Rapid Transit is a type of a passenger system that is used in urban areas, providing the fast and frequent travel for high capacity of passengers. Because of the need to be grade separated from the other type of traffics, rapid transit systems are usually located in underground tunnels, elevated viaducts, or separated ground level tracks that cannot interact with the rest of the street traffic. History of such rapid transit systems began in late 19th century when numerous technological advances enabled engineers to efficiently dig underground tunnels, transport materials on predetermined railway tracks and manufacture equipment in industrialized high volume environment.
The most important factor in the development of rapid transit systems was the introduction of steam locomotive in early 1800s. However, those first examples of surface trains were not best suited for urban environment, and especially not for underground operation. First tunnels that were dug in first few decades if 19th century were most often used for transport of industrial goods (coal, iron and other materials), and first tunnel intended for passenger use came online in 1863. This Metropolitan Railway’s set of shallow tunnels become first part of famous “London Underground” transit system, soon followed with Metropolitan District Railway, and other branches that soon extended from them. The most obvious disadvantage of these early underground systems was lack of ventilation. Even though they were built with numerous vents, smoke and steam from the small locomotives caused health concerns to the passengers and train operators, popularity of these underground lines made them profitable. Similar smoke problem was experienced in “West Side and Yonkers Patent Railway” that was built in New York City in 1870, which even had support for cable hauled railway which was never implemented fully.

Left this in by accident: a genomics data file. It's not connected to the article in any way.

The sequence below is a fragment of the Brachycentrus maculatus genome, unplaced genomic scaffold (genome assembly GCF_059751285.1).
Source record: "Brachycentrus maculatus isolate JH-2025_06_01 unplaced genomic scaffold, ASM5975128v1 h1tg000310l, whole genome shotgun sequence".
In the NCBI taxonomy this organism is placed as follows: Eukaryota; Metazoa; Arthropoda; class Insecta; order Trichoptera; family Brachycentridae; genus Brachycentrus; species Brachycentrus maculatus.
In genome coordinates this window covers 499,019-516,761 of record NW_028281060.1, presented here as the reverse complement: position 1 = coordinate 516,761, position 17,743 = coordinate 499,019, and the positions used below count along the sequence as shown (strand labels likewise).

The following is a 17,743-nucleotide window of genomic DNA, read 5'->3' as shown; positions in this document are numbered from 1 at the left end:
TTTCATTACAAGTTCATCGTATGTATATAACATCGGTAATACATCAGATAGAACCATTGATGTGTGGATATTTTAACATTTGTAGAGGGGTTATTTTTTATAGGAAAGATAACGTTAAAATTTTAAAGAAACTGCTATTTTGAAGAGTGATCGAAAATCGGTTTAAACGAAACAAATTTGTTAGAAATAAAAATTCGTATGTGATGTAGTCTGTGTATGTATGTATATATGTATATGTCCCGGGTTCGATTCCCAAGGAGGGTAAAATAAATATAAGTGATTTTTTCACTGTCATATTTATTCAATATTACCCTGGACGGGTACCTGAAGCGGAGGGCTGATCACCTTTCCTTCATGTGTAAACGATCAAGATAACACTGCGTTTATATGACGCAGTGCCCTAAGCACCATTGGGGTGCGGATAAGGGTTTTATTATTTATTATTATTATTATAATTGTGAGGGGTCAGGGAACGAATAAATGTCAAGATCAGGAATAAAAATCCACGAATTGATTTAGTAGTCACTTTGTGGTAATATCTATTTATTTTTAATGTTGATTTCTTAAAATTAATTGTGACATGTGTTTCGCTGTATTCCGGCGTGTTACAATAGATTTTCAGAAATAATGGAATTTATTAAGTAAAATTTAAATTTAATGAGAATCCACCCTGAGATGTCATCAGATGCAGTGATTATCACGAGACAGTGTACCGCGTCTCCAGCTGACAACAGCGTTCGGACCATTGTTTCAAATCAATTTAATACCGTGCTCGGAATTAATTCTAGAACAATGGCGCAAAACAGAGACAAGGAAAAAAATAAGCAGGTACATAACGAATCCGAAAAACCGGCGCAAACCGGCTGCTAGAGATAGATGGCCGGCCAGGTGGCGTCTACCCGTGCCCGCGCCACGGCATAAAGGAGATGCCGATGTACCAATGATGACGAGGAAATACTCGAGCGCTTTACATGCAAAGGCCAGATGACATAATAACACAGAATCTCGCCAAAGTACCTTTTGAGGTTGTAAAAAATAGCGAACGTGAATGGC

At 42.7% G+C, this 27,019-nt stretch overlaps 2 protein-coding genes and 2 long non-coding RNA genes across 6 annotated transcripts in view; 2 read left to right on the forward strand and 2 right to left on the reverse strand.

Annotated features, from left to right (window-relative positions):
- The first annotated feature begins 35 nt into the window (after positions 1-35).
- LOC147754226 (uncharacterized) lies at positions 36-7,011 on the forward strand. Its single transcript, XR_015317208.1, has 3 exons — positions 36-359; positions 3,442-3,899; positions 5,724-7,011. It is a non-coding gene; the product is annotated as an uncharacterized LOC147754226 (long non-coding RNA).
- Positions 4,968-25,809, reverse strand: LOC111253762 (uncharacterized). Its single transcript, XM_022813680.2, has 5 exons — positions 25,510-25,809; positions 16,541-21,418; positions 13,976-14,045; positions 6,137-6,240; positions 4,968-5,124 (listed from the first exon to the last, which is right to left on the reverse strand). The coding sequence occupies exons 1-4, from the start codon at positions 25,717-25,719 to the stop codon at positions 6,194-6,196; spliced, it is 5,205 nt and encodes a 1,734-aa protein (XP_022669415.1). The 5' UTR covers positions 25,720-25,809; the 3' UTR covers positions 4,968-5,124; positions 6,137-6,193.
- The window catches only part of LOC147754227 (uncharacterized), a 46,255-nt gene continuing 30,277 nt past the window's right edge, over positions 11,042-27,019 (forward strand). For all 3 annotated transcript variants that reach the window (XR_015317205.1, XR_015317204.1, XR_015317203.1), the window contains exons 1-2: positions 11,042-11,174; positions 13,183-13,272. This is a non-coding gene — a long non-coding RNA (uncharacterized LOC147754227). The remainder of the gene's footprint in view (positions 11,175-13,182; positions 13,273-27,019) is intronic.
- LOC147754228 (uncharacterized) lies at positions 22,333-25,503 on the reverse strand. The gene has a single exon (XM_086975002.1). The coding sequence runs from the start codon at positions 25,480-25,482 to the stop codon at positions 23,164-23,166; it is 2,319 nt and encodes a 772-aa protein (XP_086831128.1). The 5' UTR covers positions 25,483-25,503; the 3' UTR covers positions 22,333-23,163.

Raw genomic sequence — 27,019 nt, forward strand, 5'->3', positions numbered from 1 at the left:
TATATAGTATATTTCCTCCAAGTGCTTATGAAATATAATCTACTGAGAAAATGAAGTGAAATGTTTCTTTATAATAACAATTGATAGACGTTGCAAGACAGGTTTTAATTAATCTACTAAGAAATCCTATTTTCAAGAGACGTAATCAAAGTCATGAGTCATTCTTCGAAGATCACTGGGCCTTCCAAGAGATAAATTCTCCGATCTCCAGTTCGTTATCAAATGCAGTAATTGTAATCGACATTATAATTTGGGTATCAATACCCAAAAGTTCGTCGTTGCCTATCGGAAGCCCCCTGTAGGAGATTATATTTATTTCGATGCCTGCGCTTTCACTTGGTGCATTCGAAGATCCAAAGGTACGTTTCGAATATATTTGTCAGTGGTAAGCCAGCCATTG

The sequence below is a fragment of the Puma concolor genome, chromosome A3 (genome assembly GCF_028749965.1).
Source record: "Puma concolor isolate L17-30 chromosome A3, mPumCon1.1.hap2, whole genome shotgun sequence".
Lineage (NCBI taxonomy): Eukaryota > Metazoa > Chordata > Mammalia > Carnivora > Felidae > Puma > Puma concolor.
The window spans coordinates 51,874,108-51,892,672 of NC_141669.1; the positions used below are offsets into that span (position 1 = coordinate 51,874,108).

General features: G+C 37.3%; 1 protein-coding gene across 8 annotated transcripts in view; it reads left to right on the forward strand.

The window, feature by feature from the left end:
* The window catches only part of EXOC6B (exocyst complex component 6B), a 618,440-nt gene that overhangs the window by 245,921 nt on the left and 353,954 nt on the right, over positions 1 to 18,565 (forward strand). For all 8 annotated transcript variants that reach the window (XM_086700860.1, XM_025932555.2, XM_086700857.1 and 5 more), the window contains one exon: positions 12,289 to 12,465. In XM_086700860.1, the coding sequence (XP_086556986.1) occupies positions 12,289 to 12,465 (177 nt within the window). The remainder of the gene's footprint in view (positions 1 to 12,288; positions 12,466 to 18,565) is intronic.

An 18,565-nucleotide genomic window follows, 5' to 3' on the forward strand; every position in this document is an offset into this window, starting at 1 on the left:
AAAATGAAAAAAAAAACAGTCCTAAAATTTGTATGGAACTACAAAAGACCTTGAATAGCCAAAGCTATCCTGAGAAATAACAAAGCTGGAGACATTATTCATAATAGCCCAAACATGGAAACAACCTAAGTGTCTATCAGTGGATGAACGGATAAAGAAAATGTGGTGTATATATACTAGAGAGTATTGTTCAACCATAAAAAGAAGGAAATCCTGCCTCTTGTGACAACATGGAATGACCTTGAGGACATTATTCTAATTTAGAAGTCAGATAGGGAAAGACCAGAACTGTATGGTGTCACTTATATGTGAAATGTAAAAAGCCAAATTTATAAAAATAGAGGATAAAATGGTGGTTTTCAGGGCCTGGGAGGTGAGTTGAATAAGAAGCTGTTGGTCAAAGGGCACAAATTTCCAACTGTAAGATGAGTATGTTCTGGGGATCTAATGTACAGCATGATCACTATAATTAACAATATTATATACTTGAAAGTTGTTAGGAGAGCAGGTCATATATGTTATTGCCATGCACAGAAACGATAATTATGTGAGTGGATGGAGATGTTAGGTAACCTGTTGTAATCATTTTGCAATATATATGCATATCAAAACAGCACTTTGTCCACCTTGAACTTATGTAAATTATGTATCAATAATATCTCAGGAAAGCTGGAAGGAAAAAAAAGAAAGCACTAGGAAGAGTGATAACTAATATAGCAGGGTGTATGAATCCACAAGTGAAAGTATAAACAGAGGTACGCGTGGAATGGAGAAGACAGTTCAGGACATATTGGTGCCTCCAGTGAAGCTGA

All those problems went away in 1890 with the opening of “London's City & South London Railway”. By using electric traction, London underground transit become smoke free and the prime example how underground transport can be moderated and build. In the following 15 years, similar underground “subways” become appearing in big cities around the world – Liverpool (which received England’s first elevated railway in 1893), Glasgow, Paris, Berlin, Budapest and New York City.
1896 - Budapest opened fist underground transit system in continental Europe. This legendary 3.7 kilometers long railway line is now part of Budapest Metro, preserved to retain its original condition.
1900 – Paris Metro begun its life under its full name “Chemin de Fer Métropolitain” (French translation of London’s “Metropolitan Railway”). This French name was quickly shortened to “Metro” and it’s used today all across the world.
1904 - New York City Subway
1907 – Philadelphia
1919 - Madrid Metro
1927 – Tokyo
1933 - Osaka
1935 – Moscow Metro
1954 - Toronto Subway
1969 - Beijing subway
1974 - São Paulo Metro
1970s - San Francisco Bay Area and Washington Metro
1979 - Hong Kong
1987 – Cairo, first African city to receive metro system.
1980-2010 – Over 30 South Korean cities established their own networks, with several of them being connected to each other (most notably capital Seoul and neighboring Incheon).